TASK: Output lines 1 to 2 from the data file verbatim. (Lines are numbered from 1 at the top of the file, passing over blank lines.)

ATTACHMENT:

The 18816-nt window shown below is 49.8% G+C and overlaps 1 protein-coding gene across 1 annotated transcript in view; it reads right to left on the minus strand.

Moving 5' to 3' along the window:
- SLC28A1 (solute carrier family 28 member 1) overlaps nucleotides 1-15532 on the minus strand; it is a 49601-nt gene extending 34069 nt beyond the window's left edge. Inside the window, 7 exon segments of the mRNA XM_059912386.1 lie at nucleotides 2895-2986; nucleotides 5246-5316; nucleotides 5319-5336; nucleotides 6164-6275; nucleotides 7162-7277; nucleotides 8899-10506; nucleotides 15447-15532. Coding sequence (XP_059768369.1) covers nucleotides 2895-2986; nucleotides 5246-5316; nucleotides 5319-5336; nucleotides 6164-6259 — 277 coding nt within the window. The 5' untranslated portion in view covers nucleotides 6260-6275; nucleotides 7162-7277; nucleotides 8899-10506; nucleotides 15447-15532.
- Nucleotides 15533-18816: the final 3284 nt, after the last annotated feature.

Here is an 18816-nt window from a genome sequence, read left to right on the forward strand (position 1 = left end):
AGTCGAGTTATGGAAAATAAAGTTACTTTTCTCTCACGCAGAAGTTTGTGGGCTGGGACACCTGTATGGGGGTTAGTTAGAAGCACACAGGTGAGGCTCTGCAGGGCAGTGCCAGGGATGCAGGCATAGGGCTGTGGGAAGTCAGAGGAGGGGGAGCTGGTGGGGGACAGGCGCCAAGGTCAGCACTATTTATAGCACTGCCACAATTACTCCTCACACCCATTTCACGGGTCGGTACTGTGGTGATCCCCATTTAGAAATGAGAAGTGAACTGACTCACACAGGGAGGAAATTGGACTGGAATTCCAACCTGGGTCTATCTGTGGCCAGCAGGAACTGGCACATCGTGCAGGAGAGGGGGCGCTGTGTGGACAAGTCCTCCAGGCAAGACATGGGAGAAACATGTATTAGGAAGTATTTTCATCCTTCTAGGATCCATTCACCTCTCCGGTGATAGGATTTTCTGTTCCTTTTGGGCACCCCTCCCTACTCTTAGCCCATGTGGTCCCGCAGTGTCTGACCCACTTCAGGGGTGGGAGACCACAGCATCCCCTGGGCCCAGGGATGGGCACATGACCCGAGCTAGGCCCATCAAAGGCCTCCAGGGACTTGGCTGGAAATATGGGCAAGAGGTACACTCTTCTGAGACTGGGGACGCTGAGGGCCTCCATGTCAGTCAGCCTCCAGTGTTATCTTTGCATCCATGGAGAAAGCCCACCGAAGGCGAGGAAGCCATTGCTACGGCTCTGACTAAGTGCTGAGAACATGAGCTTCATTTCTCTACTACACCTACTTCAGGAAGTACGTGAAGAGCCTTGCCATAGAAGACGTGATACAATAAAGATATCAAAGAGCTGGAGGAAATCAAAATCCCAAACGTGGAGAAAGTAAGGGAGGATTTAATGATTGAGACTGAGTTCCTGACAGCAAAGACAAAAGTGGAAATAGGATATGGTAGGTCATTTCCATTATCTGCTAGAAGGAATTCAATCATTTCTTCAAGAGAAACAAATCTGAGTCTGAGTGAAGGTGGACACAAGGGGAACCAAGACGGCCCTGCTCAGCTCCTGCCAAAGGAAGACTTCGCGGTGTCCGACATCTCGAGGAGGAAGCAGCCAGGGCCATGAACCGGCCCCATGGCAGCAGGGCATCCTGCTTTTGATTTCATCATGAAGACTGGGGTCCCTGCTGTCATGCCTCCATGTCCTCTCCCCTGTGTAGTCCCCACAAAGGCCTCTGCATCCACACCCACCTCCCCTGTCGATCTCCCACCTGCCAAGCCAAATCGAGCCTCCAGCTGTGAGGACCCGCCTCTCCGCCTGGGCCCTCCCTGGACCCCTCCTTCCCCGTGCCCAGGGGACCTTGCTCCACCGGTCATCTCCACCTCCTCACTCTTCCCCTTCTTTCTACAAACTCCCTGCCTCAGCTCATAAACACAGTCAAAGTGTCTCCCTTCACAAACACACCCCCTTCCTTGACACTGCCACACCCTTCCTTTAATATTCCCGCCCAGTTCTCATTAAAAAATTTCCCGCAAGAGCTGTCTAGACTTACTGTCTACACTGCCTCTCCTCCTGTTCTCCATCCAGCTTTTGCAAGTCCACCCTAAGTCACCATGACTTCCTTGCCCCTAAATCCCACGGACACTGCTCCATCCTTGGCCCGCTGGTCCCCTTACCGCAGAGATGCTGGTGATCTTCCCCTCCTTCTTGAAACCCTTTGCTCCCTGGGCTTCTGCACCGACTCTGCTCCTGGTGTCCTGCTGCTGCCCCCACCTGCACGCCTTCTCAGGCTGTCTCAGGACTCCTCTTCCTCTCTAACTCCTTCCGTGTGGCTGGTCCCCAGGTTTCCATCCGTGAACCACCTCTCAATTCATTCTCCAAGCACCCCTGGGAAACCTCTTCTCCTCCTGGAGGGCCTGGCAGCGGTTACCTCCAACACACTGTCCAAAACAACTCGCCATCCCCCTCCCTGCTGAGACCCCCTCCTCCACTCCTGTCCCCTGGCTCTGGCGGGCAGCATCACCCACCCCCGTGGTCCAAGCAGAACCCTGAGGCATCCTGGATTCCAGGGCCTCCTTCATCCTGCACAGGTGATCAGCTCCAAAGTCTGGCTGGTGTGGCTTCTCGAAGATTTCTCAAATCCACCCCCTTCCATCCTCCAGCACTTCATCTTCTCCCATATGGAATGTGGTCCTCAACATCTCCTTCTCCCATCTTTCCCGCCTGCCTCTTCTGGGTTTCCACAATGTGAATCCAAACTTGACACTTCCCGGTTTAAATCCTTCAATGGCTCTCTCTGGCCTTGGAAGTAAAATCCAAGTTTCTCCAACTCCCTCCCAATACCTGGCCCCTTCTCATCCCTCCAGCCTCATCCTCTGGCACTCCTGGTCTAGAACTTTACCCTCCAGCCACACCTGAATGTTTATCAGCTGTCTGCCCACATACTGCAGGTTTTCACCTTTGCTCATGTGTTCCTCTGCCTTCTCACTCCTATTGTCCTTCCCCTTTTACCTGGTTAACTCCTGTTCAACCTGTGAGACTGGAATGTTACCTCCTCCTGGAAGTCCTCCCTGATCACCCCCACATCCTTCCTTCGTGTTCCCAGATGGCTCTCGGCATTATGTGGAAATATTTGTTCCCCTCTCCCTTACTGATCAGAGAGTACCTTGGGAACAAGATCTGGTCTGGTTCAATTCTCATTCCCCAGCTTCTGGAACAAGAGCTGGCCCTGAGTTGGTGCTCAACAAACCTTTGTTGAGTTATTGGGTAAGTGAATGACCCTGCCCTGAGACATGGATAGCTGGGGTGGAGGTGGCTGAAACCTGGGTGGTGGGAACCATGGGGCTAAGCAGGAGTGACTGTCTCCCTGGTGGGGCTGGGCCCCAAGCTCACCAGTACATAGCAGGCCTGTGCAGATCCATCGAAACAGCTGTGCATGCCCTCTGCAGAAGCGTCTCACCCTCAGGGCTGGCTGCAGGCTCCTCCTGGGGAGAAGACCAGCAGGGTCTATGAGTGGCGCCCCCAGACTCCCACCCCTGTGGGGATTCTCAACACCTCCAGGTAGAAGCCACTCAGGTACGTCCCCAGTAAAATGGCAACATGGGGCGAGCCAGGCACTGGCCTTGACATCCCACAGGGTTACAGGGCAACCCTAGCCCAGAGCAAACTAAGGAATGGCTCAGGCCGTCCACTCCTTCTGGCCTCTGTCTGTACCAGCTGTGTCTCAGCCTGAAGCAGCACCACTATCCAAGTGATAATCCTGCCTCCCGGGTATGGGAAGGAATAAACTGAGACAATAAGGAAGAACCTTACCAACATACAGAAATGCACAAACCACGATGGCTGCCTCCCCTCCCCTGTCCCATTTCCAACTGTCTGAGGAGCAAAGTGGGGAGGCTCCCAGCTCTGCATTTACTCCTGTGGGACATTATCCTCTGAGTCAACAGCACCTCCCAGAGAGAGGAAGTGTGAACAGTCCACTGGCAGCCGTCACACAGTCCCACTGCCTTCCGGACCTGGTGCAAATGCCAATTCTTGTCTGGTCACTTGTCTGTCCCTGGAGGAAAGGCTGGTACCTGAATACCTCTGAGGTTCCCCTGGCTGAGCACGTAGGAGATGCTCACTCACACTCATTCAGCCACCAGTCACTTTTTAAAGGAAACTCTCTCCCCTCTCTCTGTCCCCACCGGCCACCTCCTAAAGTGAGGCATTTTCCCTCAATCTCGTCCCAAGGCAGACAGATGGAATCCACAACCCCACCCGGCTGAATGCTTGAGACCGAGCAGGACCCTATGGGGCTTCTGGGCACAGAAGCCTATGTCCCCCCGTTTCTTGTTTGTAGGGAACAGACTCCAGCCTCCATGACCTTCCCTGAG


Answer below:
The 18816-nt window shown below is 49.8% G+C and overlaps 1 protein-coding gene across 1 annotated transcript in view; it reads right to left on the minus strand.

Moving 5' to 3' along the window: